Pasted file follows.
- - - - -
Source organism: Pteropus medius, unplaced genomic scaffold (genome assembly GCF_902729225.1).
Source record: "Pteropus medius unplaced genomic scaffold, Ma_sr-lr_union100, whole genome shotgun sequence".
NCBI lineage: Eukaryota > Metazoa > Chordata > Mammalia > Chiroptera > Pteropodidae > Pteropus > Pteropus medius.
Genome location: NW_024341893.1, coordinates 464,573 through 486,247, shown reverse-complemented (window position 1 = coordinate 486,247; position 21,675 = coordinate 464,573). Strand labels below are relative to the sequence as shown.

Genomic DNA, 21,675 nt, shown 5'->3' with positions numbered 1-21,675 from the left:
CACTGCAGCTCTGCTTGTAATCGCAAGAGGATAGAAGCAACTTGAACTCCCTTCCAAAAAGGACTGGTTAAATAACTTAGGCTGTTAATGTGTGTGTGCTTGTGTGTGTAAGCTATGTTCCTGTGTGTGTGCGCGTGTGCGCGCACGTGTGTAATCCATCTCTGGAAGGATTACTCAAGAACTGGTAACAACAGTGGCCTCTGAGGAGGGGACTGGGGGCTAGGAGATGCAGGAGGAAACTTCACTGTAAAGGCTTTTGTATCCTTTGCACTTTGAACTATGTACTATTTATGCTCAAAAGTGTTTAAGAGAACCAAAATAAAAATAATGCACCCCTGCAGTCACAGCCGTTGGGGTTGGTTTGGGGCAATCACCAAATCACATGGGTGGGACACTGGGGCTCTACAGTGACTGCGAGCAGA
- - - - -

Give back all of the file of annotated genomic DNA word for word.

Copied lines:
Source organism: Pteropus medius, unplaced genomic scaffold (genome assembly GCF_902729225.1).
Source record: "Pteropus medius unplaced genomic scaffold, Ma_sr-lr_union100, whole genome shotgun sequence".
NCBI lineage: Eukaryota > Metazoa > Chordata > Mammalia > Chiroptera > Pteropodidae > Pteropus > Pteropus medius.
Genome location: NW_024341893.1, coordinates 464,573 through 486,247, shown reverse-complemented (window position 1 = coordinate 486,247; position 21,675 = coordinate 464,573). Strand labels below are relative to the sequence as shown.

Genomic DNA, 21,675 nt, shown 5'->3' with positions numbered 1-21,675 from the left:
CACTGCAGCTCTGCTTGTAATCGCAAGAGGATAGAAGCAACTTGAACTCCCTTCCAAAAAGGACTGGTTAAATAACTTAGGCTGTTAATGTGTGTGTGCTTGTGTGTGTAAGCTATGTTCCTGTGTGTGTGCGCGTGTGCGCGCACGTGTGTAATCCATCTCTGGAAGGATTACTCAAGAACTGGTAACAACAGTGGCCTCTGAGGAGGGGACTGGGGGCTAGGAGATGCAGGAGGAAACTTCACTGTAAAGGCTTTTGTATCCTTTGCACTTTGAACTATGTACTATTTATGCTCAAAAGTGTTTAAGAGAACCAAAATAAAAATAATGCACCCCTGCAGTCACAGCCGTTGGGGTTGGTTTGGGGCAATCACCAAATCACATGGGTGGGACACTGGGGCTCTACAGTGACTGCGAGCAGA